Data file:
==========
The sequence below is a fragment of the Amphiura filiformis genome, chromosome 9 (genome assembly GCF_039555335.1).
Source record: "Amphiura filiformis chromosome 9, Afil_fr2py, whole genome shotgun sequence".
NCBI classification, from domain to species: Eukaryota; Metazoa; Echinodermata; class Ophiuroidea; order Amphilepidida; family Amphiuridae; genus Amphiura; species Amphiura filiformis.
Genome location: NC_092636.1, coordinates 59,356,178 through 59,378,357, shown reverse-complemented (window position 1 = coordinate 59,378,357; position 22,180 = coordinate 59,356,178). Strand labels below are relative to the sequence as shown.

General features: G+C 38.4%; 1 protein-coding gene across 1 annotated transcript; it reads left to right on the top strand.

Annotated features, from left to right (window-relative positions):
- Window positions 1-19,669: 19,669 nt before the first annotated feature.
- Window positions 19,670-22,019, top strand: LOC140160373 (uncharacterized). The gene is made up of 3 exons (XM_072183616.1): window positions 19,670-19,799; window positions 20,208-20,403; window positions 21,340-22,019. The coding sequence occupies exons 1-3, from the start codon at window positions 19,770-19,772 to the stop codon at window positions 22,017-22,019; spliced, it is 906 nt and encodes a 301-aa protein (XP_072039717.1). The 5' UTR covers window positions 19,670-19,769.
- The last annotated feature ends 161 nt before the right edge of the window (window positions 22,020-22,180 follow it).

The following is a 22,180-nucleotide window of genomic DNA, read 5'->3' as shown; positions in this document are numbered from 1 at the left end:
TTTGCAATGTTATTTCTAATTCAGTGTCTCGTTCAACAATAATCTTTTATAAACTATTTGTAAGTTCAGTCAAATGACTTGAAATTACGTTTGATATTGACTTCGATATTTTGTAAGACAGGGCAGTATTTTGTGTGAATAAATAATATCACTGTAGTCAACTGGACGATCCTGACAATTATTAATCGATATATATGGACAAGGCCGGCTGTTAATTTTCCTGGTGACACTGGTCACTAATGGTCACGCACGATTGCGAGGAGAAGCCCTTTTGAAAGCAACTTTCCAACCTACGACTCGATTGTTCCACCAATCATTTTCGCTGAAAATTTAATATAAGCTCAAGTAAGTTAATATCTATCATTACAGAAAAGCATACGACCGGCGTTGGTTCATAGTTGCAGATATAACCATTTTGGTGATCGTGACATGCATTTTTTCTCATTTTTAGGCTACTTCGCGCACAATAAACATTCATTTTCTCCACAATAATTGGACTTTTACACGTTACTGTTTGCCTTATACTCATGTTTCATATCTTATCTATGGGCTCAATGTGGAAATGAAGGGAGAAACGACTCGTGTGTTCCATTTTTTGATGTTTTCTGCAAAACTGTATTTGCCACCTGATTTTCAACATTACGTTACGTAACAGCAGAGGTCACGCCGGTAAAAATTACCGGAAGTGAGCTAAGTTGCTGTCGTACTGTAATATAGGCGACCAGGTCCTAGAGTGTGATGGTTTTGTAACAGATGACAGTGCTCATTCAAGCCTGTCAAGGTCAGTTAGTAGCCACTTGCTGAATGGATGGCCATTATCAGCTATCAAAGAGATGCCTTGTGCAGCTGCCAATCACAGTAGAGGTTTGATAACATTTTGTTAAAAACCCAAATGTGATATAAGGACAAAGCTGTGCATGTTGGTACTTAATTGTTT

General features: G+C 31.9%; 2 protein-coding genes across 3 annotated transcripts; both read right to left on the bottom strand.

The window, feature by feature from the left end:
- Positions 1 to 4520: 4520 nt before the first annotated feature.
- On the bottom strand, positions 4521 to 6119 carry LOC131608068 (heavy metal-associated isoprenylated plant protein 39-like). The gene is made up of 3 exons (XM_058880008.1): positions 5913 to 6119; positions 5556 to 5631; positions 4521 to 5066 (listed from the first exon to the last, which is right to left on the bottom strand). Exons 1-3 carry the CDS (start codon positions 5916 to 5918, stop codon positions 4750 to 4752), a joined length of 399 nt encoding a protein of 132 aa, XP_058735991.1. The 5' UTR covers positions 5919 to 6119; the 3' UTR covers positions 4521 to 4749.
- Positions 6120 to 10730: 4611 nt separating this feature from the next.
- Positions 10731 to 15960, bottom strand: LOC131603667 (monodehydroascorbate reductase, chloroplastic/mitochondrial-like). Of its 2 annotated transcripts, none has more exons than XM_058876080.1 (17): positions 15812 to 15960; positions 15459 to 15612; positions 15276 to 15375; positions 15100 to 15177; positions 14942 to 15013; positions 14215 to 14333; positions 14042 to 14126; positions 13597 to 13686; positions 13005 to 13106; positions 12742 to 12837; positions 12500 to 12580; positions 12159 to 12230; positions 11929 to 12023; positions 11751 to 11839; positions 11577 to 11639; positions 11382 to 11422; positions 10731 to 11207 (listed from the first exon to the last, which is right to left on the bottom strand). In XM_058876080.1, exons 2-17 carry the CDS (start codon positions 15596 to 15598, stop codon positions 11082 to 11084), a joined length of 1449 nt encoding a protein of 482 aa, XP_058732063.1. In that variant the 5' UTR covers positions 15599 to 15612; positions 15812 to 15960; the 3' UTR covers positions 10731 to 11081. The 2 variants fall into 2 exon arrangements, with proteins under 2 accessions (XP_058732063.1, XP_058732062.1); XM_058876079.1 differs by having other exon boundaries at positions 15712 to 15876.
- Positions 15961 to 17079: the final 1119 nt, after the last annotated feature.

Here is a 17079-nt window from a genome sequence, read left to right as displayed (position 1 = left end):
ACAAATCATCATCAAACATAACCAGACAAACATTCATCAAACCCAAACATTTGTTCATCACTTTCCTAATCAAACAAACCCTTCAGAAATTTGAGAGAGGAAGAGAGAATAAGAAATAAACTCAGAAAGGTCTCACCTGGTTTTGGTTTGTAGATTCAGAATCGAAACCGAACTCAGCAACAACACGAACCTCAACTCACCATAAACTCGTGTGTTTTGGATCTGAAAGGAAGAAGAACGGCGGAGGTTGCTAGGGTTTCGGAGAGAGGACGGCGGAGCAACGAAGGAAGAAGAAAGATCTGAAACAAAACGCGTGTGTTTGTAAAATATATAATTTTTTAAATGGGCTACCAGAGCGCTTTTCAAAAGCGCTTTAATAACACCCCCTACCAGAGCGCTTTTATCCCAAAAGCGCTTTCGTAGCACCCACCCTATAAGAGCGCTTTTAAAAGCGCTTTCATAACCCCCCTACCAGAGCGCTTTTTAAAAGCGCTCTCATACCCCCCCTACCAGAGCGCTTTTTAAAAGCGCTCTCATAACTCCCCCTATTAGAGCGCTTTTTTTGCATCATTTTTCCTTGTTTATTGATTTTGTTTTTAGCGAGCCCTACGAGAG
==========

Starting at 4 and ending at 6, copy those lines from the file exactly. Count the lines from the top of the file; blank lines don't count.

Genome location: NC_092636.1, coordinates 59,356,178 through 59,378,357, shown reverse-complemented (window position 1 = coordinate 59,378,357; position 22,180 = coordinate 59,356,178). Strand labels below are relative to the sequence as shown.

General features: G+C 38.4%; 1 protein-coding gene across 1 annotated transcript; it reads left to right on the top strand.

Annotated features, from left to right (window-relative positions):